5. Weight Gain

By helping control those hunger levels, keeping blood sugar stable, and keeping you full longer, increasing your fiber intake may even help you avoid weight gain or help you lose weight by helping you eat less. Seeking out fiber-rich foods can also help you avoid processed foods that tend to be low in fiber, so you’re more likely to eat wholesome, healthy foods instead of junk.

6. High Blood Fats

When it comes to heart health, most of us understand that we don’t want our blood fats—like cholesterol and triglycerides—getting out of whack. Fiber, especially soluble fiber, can help “trap” these fats, reduce their absorption in the bloodstream, and instead, help direct them out of the body, which can help improve cholesterol levels, lower triglycerides, lower blood pressure, and support heart health.

7. Breakouts

The skin can often mirror what’s going on inside the body. According to some experts, breakouts can indicate higher levels of potentially toxic compounds. Increased fiber intake combined with better hydration may help support the body’s detoxification pathways, so toxicants are excreted through the bowel rather than through the skin. Although more studies are needed, this may lead to healthier-looking, smoother skin with decreased acne.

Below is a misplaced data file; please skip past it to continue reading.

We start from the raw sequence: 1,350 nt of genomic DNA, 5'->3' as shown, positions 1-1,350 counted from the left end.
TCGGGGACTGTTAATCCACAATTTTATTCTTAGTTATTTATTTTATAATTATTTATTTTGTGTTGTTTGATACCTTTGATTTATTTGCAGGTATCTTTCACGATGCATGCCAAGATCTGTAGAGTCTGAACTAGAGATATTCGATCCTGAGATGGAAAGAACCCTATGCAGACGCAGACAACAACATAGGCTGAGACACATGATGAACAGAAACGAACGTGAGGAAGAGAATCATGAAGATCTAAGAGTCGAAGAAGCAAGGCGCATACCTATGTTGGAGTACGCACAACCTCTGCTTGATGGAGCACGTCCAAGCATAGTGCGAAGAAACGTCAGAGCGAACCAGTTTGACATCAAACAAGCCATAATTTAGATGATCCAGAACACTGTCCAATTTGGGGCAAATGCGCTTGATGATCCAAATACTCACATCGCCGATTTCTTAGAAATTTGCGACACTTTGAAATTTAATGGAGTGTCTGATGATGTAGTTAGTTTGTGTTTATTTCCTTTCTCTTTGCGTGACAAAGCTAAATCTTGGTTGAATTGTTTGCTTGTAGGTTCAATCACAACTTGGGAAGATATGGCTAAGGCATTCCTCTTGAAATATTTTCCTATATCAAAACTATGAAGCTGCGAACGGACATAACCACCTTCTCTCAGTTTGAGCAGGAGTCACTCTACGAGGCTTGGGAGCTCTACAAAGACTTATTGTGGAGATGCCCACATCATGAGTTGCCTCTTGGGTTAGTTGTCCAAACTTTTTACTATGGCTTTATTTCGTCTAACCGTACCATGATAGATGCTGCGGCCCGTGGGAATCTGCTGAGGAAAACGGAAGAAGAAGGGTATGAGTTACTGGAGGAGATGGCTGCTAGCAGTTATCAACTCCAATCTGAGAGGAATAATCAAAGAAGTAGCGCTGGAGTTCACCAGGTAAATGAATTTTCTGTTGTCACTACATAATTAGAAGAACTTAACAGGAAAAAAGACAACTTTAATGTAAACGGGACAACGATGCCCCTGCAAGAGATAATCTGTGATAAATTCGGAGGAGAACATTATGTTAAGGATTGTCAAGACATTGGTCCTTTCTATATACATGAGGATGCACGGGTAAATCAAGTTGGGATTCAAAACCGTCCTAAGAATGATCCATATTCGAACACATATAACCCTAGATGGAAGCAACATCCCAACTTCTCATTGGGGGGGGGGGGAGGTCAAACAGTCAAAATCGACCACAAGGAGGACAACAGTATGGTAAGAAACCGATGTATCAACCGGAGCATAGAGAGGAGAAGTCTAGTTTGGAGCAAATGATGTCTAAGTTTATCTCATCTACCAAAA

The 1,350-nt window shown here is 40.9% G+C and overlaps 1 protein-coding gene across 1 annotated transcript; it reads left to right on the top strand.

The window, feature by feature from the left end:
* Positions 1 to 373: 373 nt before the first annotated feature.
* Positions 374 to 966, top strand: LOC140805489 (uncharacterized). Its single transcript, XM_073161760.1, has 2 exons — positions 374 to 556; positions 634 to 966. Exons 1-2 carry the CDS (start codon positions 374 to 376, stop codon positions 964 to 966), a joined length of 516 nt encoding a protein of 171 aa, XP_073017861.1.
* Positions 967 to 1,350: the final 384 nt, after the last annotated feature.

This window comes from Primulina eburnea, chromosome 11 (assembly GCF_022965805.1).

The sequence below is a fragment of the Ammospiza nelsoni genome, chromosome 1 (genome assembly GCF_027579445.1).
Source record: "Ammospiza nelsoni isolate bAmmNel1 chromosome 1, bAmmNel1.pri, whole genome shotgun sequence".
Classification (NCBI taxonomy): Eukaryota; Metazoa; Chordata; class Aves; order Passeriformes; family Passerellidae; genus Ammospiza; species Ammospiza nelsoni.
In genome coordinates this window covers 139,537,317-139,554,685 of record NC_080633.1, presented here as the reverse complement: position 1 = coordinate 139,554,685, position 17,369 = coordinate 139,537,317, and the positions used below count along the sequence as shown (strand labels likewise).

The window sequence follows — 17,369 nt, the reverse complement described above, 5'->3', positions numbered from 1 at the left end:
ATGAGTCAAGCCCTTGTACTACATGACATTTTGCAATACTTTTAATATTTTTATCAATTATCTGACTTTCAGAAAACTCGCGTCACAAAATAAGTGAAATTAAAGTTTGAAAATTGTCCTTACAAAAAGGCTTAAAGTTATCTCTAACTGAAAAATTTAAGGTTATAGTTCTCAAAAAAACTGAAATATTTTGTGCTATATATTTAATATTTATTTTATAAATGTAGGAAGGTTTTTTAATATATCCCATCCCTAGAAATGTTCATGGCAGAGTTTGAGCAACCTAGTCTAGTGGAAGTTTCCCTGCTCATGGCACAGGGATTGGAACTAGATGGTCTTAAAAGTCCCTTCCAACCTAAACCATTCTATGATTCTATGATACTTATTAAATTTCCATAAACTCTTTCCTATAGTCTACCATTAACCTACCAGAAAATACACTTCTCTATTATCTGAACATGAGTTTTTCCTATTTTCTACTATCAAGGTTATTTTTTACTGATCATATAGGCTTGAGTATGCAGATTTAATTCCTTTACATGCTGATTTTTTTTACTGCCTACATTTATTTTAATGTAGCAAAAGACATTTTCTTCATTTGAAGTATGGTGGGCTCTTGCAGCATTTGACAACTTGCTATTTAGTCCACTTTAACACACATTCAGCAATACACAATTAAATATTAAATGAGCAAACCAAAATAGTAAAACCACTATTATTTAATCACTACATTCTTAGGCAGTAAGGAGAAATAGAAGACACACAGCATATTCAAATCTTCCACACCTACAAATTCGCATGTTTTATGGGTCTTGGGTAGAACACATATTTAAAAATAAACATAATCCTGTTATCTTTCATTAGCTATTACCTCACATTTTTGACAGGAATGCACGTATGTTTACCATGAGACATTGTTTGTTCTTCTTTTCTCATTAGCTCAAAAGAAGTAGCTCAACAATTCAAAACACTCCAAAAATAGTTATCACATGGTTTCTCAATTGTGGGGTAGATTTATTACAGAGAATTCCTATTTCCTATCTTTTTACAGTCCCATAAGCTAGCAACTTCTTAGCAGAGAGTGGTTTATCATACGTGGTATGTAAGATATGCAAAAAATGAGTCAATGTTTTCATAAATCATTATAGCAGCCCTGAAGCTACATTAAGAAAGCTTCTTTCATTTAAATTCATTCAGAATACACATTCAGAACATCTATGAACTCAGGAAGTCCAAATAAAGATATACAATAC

How Can You Get More Fiber?

To keep it simple, the best way to increase your fiber intake is to ensure you’re eating healthy high-fiber foods in their whole forms. Fruits (including avocado and tomato), vegetables, beans and legumes, whole grains (like quinoa, oats, and even popcorn), and nuts and seeds (like almonds and chia seeds) are all rich sources. Eat a wide variety of fiber-rich foods to keep your body filled up and running smoothly!

However, if you have been neglecting your fiber intake, don’t move too fast. Instead, start to slowly increase your fiber intake. Otherwise, you will experience unwanted side effects like feeling gassy and bloated.


In addition, some people are more sensitive to the effects of fiber (e.g., folks with IBS), so watch your body and how it responds to your increased fiber intake and adjust accordingly. And don’t forget to drink plenty of water as well.

Can You Eat Too Much Fiber?

You can definitely eat too much fiber, though it’s much less likely. Some signs your body is telling you to back off and eat less (or at least slow down) include gas, bloating, constipation, diarrhea, gut cramping, and symptoms similar to the stomach flu.

Another issue is that fiber can bind to minerals (like calcium, iron, and zinc), inhibiting their absorption, so remember to keep it all in balance and shoot for the recommended amount of fiber for you rather than trying to consume as much fiber as possible.

Low Fiber Symptoms: A Wrap Up

If you’re like most Americans, you may have found it to be difficult to get enough fiber and suffered the consequences. Fortunately, by just slightly changing your diet and slowly adding one more high-fiber food to your diet every few days or weeks, you can get caught up and enjoy all the benefits that come with eating just the right amount of fiber for you.